• Along with variations in slot width, ring width may also vary. In some embodiments, variation in ring width may occur by virtue of altering the spacing between longitudinally adjacent slots 42, for example, during the laser cutting process. In addition or in the alternative, variations in ring width may also be accomplished via chemical etching. For example, FIGS. 3A and 3B illustrates a number of rings including ring 44 a having a ring width Wr1, ring 44 b having a ring width Wr2, and ring 44 c having a ring width Wr3. In some embodiments, the ring widths Wr1/Wr2/Wr3 may increase in the distal direction (i.e., approaching distal end 48). In other embodiments, the ring widths Wr1/Wr2/Wr3 may decrease in the distal direction. In still other embodiments, there may be both increases and decreases in the ring widths Wr1/Wr2/Wr3 along the length of tubular member 20. The transition from Ws1 to Ws2 to Ws3 as well as the transition from Wr1 to Wr2 to Wr3 may occur gradually, constantly, variably, in a manner defined by a mathematical function, in stepped or step-wise manner, combinations thereof, or in any other suitable way.
  • In some embodiments, the beams (i.e., the portion of tubular member 20 disposed between a pair of slots 42 or the ends of a singular slot 42 at the same longitudinal position) may also vary. Variation in the beams may either be in the form of variable beam widths (which correspond to variations in slot width) and/or variation in beam heights. Although variations in beam height are not shown in FIGS. 3A and 3B merely for simplicity purposes, an example beam height HB is noted in FIG. 3B so that this dimension can be readily identified. It can be appreciated that as the beam height increase, the slot “depths” (i.e., the depth to which the slots 42 go into tubular member 20) decrease. In some embodiments, all of the beams in tubular member 20 have the same height. Alternatively, at least some of the beams may have the different heights. In these later embodiments, the beams heights may change along the length of tubular member 20. For example, the beams heights may increase, decrease, or both along the length of tubular member 20.
  • FIG. 3B illustrates that the changes in the inner diameter and the outer diameter of tubular member 20 may occur gradually along the length of tubular member 20. This configuration, however, is not intended to be limiting. FIG. 3C illustrates tubular member 20″ that includes at least some of the contemplated alternative transitions in the inner and outer diameter. For example, tubular member 20″ may include a region 39 a having a substantially constant outer diameter. Region 39 a may transition to a region 41 a having a linear or constant taper in outer diameter. Adjacent region 41 a may be a region 43 a having a constant outer diameter. Adjacent region 43 a may be a region 45 a having a stepwise change (e.g., including one or more steps) in outer diameter. Adjacent region 45 a may be a region 47 a having a constant outer diameter. Finally, adjacent region 47 a may be a region 49 a having a linear or constant taper in outer diameter. The arrangement of these regions 41 a/43 a/45 a/47 a/49 a may differ from what is shown and multiple versions or copies of any particular region may be utilized in a given tubular member 20″.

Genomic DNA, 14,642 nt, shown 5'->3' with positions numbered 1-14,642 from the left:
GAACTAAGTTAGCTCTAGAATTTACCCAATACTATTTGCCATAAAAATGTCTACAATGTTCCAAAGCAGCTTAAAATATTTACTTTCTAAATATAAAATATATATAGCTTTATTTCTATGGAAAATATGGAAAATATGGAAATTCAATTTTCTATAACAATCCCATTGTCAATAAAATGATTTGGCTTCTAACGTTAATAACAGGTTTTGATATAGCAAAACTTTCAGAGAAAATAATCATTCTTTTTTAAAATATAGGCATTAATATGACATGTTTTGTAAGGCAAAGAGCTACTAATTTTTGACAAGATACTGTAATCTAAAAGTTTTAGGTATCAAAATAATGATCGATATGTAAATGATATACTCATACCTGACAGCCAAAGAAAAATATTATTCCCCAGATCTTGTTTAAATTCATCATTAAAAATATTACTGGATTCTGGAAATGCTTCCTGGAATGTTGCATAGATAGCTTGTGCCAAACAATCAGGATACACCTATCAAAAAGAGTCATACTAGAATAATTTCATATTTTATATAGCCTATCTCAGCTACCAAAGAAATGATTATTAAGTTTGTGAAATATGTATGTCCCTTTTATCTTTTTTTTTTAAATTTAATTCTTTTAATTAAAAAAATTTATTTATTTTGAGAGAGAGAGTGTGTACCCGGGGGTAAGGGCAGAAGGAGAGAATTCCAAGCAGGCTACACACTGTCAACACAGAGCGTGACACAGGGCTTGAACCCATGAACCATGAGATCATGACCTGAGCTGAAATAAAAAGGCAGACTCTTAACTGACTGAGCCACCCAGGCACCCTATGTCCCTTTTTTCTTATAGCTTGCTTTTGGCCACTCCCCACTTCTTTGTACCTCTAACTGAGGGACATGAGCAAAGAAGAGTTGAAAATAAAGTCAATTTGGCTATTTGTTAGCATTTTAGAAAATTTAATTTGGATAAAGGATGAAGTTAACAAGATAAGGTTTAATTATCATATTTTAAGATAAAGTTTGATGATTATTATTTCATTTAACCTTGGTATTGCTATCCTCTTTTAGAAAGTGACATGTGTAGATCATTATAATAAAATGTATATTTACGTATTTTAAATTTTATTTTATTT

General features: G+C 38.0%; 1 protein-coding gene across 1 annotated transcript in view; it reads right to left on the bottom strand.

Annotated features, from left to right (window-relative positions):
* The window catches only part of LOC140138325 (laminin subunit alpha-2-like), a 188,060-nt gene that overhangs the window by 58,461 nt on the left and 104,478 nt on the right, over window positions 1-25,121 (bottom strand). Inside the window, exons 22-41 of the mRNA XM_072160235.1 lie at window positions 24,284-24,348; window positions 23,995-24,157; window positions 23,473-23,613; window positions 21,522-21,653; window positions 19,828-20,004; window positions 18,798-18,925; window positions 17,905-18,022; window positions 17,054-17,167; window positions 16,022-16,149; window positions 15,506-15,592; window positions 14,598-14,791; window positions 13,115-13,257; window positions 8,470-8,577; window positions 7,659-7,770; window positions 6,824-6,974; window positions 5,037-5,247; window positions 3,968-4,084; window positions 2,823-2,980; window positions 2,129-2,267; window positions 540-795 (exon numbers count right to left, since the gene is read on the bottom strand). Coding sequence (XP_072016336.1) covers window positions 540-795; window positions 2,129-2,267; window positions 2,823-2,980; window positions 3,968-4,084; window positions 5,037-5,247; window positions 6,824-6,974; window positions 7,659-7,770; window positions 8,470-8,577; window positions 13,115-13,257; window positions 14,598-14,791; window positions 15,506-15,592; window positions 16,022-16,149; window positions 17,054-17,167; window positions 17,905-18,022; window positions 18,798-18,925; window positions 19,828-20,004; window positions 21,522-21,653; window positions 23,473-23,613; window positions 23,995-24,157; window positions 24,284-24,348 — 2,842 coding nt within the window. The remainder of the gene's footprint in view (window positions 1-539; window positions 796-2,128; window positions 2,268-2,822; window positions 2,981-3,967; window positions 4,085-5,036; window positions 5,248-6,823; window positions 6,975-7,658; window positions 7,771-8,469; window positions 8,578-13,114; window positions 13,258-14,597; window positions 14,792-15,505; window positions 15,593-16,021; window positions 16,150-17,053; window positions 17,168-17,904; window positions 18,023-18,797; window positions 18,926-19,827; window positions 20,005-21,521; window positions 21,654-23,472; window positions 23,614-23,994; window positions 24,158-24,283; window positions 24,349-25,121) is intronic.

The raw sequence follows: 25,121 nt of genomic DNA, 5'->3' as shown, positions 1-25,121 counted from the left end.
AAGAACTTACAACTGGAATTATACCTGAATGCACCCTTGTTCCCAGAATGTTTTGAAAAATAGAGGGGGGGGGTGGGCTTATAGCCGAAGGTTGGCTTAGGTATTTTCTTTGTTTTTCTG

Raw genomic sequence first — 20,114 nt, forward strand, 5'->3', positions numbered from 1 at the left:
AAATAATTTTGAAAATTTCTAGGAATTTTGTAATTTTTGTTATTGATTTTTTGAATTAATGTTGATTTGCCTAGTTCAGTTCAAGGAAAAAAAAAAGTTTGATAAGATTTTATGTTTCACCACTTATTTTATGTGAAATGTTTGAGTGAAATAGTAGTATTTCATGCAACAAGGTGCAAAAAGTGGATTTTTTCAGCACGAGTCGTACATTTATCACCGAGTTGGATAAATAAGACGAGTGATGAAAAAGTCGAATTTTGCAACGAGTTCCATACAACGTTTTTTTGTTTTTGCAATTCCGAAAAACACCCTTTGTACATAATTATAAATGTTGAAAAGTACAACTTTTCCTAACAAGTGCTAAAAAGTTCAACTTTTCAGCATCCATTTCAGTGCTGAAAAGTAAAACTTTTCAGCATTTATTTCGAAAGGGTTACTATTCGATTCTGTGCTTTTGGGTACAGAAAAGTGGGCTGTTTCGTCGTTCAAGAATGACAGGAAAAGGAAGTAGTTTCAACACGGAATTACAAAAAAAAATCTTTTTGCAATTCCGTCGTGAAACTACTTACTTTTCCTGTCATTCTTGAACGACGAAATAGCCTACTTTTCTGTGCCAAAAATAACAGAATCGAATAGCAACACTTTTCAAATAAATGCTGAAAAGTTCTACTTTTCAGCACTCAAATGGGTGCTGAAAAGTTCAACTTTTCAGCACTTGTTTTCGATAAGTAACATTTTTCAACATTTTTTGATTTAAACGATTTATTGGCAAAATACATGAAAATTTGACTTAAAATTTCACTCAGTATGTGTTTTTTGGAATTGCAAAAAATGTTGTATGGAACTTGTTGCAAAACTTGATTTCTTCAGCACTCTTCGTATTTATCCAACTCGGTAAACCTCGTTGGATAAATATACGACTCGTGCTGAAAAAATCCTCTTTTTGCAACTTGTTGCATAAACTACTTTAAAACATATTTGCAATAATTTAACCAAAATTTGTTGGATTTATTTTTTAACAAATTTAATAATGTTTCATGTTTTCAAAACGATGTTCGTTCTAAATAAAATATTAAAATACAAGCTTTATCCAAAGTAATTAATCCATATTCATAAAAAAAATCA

• The inner diameter of tubular member 20″ may also include a variety of different changes or transitions. For example, tubular member 20″ may include a region 39 a having a substantially constant inner diameter. Region 39 a may transition to a region 41 a having a linear or constant taper in inner diameter. Adjacent region 41 a may be a region 43 a having a constant inner diameter. Adjacent region 43 a may be a region 45 a having a stepwise change (e.g., including one or more steps) in inner diameter. Adjacent region 45 a may be a region 47 a having a constant inner diameter. Finally, adjacent region 47 a may be a region 49 a having a linear or constant taper in inner diameter. Just like what is stated above in relation to the changes in outer diameter, the arrangement of regions 41 b/43 b/45 b/47 b/49 b may differ from what is shown and multiple versions or copies of any particular region may be utilized in a given tubular member 20″.
  • It can be appreciated that any of the various transitions and/or changes in the outer and inner diameter of tubular member 20″ may be utilized in any of the tubular members disclosed herein. Creating such transitions may include the use of chemical etching and/or mass removal as disclosed herein. To achieve the various alterations, a variety of masking agents or devices may be used that the rate at which mass is removed can be altered to achieve the desired result. For example, a mask may be applied to region 39 a/39 b, which may prevent mass removal at these locations and allow for them to have a constant outer diameter. It can be appreciated that numerous designs can be created or “customized” for the particular needs of a given intervention.
  • It may be desirable to perform one or more cleaning steps on tubular member 20 in addition to the laser cutting process and chemical etching process. These cleaning steps may degrease, rinse, de-dross, and/or otherwise clean tubular member 20. Some of these steps may include, for example, bathing tubular member 20 in an alkaline bath (e.g., degreasing tubular member 20 in an alkaline bath), bathing tubular member 20 in an acid bath (e.g., de-drossing tubular member 20 in an acid bath), bathing and/or cleaning tubular member 20 (e.g., bathing, bathing in water, sonication cleaning, water jet spray bathing, etc.), drying tubular member 20 (e.g., forced air drying, etc.), and/or the like, and/or any other suitable step. In some embodiments, the cleaning steps may include degreasing tubular member 20 with an alkaline bath, de-drossing tubular member 20 in an acid bath, sonically cleaning tubular member 20, bathing tubular member 20 with water, and drying tubular member 20.